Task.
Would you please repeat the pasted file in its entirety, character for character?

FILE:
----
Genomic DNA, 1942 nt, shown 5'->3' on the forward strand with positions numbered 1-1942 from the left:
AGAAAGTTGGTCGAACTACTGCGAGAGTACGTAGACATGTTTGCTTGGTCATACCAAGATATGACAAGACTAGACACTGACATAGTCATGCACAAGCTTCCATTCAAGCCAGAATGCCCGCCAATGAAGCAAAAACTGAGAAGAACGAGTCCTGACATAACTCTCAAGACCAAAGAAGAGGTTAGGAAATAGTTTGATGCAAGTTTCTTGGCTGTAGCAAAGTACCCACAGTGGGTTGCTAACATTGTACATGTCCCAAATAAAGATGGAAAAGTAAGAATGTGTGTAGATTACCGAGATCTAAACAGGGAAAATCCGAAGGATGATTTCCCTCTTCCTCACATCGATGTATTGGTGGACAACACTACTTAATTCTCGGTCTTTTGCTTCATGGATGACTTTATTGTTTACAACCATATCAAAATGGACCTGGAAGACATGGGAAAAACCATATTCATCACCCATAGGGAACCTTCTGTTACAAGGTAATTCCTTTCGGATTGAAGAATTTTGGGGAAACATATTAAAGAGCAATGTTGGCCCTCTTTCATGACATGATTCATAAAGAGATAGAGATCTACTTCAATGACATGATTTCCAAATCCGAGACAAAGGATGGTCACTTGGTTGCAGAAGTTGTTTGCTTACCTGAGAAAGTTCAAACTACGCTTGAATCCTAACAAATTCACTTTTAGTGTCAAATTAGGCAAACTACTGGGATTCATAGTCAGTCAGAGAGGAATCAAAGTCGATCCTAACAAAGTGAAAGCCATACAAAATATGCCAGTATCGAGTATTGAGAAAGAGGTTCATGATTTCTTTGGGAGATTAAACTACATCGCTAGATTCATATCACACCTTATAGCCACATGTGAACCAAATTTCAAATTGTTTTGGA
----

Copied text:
Genomic DNA, 1942 nt, shown 5'->3' on the forward strand with positions numbered 1-1942 from the left:
AGAAAGTTGGTCGAACTACTGCGAGAGTACGTAGACATGTTTGCTTGGTCATACCAAGATATGACAAGACTAGACACTGACATAGTCATGCACAAGCTTCCATTCAAGCCAGAATGCCCGCCAATGAAGCAAAAACTGAGAAGAACGAGTCCTGACATAACTCTCAAGACCAAAGAAGAGGTTAGGAAATAGTTTGATGCAAGTTTCTTGGCTGTAGCAAAGTACCCACAGTGGGTTGCTAACATTGTACATGTCCCAAATAAAGATGGAAAAGTAAGAATGTGTGTAGATTACCGAGATCTAAACAGGGAAAATCCGAAGGATGATTTCCCTCTTCCTCACATCGATGTATTGGTGGACAACACTACTTAATTCTCGGTCTTTTGCTTCATGGATGACTTTATTGTTTACAACCATATCAAAATGGACCTGGAAGACATGGGAAAAACCATATTCATCACCCATAGGGAACCTTCTGTTACAAGGTAATTCCTTTCGGATTGAAGAATTTTGGGGAAACATATTAAAGAGCAATGTTGGCCCTCTTTCATGACATGATTCATAAAGAGATAGAGATCTACTTCAATGACATGATTTCCAAATCCGAGACAAAGGATGGTCACTTGGTTGCAGAAGTTGTTTGCTTACCTGAGAAAGTTCAAACTACGCTTGAATCCTAACAAATTCACTTTTAGTGTCAAATTAGGCAAACTACTGGGATTCATAGTCAGTCAGAGAGGAATCAAAGTCGATCCTAACAAAGTGAAAGCCATACAAAATATGCCAGTATCGAGTATTGAGAAAGAGGTTCATGATTTCTTTGGGAGATTAAACTACATCGCTAGATTCATATCACACCTTATAGCCACATGTGAACCAAATTTCAAATTGTTTTGGA